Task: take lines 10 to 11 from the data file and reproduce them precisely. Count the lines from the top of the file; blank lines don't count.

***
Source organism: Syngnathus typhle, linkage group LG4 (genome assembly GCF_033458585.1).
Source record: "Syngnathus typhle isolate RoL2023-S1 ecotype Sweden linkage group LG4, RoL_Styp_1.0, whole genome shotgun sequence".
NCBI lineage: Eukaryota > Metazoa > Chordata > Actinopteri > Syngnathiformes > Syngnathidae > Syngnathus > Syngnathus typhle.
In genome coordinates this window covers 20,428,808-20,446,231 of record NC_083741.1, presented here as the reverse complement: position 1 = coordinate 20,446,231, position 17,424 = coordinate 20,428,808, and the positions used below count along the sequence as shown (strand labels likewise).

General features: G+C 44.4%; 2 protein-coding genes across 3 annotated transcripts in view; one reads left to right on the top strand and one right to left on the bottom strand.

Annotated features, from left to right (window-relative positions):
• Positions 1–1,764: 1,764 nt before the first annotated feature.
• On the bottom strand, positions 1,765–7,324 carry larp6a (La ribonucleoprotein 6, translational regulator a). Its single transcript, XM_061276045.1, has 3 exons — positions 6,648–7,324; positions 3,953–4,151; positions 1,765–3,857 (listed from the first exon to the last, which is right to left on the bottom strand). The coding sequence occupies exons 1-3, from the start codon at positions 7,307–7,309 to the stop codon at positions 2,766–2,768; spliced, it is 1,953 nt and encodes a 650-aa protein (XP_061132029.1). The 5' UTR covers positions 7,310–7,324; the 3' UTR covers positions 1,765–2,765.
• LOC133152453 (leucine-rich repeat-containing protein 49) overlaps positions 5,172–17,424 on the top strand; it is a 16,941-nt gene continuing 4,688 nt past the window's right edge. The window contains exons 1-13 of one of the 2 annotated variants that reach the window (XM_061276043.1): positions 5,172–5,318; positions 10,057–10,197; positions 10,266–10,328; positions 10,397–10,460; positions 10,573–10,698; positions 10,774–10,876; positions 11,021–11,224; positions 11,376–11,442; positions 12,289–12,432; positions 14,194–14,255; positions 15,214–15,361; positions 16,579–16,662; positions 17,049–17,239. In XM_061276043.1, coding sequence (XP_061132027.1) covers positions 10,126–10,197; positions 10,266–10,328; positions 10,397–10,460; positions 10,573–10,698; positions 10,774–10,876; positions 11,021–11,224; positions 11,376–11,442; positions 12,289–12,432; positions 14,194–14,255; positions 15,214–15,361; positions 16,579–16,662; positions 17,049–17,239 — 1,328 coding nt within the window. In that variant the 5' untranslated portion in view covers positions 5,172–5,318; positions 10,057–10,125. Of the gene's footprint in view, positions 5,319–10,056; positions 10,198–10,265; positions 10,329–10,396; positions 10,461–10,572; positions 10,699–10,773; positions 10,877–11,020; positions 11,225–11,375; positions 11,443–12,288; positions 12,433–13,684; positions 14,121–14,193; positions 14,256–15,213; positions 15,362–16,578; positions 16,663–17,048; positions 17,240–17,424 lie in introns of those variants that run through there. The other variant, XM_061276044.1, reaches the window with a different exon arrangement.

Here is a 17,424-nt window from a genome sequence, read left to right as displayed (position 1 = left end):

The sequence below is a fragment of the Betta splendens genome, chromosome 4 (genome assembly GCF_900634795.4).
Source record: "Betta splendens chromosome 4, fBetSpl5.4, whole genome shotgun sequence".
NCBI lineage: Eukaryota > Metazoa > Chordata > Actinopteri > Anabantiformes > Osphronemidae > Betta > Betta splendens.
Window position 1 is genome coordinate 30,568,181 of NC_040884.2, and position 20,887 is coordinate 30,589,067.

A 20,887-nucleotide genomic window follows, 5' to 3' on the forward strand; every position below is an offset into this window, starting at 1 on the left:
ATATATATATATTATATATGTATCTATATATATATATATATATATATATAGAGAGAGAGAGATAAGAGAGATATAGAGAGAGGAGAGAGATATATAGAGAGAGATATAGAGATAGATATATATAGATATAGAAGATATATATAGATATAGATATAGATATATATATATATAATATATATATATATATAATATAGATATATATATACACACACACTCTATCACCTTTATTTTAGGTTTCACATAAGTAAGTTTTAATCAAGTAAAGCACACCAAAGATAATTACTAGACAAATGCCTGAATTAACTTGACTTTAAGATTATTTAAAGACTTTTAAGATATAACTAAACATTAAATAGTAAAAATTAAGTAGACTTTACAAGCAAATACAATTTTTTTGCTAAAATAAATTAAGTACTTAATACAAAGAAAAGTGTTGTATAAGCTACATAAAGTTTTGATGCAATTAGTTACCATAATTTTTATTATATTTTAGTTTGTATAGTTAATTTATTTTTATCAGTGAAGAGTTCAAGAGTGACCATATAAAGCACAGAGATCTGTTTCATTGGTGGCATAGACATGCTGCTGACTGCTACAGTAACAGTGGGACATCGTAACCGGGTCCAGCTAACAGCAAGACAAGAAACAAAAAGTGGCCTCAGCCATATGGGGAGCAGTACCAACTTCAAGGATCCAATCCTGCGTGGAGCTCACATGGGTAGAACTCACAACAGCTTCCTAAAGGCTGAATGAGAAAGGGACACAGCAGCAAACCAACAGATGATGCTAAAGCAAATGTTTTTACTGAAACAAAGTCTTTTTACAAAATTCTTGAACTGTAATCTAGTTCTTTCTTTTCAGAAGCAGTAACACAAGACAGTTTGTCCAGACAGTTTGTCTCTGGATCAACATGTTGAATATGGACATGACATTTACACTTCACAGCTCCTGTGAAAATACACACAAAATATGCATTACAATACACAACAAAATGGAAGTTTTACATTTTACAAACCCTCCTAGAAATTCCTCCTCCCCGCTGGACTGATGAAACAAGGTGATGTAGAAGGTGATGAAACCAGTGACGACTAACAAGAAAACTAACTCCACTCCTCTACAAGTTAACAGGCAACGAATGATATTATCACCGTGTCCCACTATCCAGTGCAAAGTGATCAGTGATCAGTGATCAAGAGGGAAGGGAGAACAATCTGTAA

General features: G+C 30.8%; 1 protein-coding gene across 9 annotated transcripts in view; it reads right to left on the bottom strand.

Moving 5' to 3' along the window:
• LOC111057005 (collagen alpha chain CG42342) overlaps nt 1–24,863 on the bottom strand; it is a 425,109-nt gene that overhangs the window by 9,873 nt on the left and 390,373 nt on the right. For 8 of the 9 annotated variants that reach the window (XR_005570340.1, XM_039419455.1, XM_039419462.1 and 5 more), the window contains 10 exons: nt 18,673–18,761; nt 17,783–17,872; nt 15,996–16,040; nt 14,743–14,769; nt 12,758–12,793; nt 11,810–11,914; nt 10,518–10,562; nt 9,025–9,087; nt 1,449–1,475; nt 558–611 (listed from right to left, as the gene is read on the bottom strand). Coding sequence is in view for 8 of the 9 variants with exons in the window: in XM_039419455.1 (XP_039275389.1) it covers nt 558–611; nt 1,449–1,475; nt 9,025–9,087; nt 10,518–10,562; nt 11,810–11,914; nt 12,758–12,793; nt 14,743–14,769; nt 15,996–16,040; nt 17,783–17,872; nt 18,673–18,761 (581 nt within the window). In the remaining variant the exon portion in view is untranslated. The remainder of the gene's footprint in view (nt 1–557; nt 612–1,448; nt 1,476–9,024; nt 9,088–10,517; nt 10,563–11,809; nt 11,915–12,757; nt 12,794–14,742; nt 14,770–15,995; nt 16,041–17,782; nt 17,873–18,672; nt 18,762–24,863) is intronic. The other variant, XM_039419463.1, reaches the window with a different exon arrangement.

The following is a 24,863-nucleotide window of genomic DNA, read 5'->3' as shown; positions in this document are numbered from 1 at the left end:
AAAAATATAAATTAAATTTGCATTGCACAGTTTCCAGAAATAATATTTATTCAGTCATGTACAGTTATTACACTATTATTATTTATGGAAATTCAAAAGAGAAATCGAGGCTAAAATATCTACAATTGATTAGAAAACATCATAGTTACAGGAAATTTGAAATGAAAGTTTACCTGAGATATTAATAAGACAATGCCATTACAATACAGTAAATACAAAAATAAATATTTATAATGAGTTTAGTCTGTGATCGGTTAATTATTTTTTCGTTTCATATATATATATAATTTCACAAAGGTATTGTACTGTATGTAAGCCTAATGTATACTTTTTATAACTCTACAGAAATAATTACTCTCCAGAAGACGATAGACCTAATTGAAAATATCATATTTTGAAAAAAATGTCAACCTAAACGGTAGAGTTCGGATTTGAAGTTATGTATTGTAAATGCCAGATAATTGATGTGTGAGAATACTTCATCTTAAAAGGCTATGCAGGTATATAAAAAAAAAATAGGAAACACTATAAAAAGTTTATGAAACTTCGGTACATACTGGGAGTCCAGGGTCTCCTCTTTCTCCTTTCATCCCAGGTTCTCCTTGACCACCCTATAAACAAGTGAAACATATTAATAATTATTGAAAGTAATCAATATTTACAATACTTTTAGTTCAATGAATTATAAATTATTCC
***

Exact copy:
Here is a 17,424-nt window from a genome sequence, read left to right as displayed (position 1 = left end):

The sequence below is a fragment of the Betta splendens genome, chromosome 4 (genome assembly GCF_900634795.4).